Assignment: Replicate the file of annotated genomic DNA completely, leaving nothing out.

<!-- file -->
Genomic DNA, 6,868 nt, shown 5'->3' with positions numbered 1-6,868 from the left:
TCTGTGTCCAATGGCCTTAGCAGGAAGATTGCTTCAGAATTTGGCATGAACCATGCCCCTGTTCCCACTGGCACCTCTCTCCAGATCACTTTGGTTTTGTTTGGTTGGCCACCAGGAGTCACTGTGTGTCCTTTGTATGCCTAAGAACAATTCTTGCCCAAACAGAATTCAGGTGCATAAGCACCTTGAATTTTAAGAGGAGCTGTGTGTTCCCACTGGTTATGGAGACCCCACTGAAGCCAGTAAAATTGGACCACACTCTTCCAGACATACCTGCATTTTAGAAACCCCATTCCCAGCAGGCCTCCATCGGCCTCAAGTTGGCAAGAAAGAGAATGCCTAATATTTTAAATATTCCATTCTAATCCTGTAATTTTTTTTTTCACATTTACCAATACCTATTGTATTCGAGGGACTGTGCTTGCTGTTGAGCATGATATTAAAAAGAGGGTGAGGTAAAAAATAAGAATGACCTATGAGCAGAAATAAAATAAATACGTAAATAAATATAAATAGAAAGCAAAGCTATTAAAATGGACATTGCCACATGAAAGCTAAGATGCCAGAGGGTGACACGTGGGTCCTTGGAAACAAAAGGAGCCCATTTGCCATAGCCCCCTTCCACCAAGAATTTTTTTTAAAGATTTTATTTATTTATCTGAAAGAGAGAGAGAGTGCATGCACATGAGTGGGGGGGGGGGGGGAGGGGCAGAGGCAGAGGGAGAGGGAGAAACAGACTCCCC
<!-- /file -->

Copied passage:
Genomic DNA, 6,868 nt, shown 5'->3' with positions numbered 1-6,868 from the left:
TCTGTGTCCAATGGCCTTAGCAGGAAGATTGCTTCAGAATTTGGCATGAACCATGCCCCTGTTCCCACTGGCACCTCTCTCCAGATCACTTTGGTTTTGTTTGGTTGGCCACCAGGAGTCACTGTGTGTCCTTTGTATGCCTAAGAACAATTCTTGCCCAAACAGAATTCAGGTGCATAAGCACCTTGAATTTTAAGAGGAGCTGTGTGTTCCCACTGGTTATGGAGACCCCACTGAAGCCAGTAAAATTGGACCACACTCTTCCAGACATACCTGCATTTTAGAAACCCCATTCCCAGCAGGCCTCCATCGGCCTCAAGTTGGCAAGAAAGAGAATGCCTAATATTTTAAATATTCCATTCTAATCCTGTAATTTTTTTTTTCACATTTACCAATACCTATTGTATTCGAGGGACTGTGCTTGCTGTTGAGCATGATATTAAAAAGAGGGTGAGGTAAAAAATAAGAATGACCTATGAGCAGAAATAAAATAAATACGTAAATAAATATAAATAGAAAGCAAAGCTATTAAAATGGACATTGCCACATGAAAGCTAAGATGCCAGAGGGTGACACGTGGGTCCTTGGAAACAAAAGGAGCCCATTTGCCATAGCCCCCTTCCACCAAGAATTTTTTTTAAAGATTTTATTTATTTATCTGAAAGAGAGAGAGAGTGCATGCACATGAGTGGGGGGGGGGGGGGAGGGGCAGAGGCAGAGGGAGAGGGAGAAACAGACTCCCC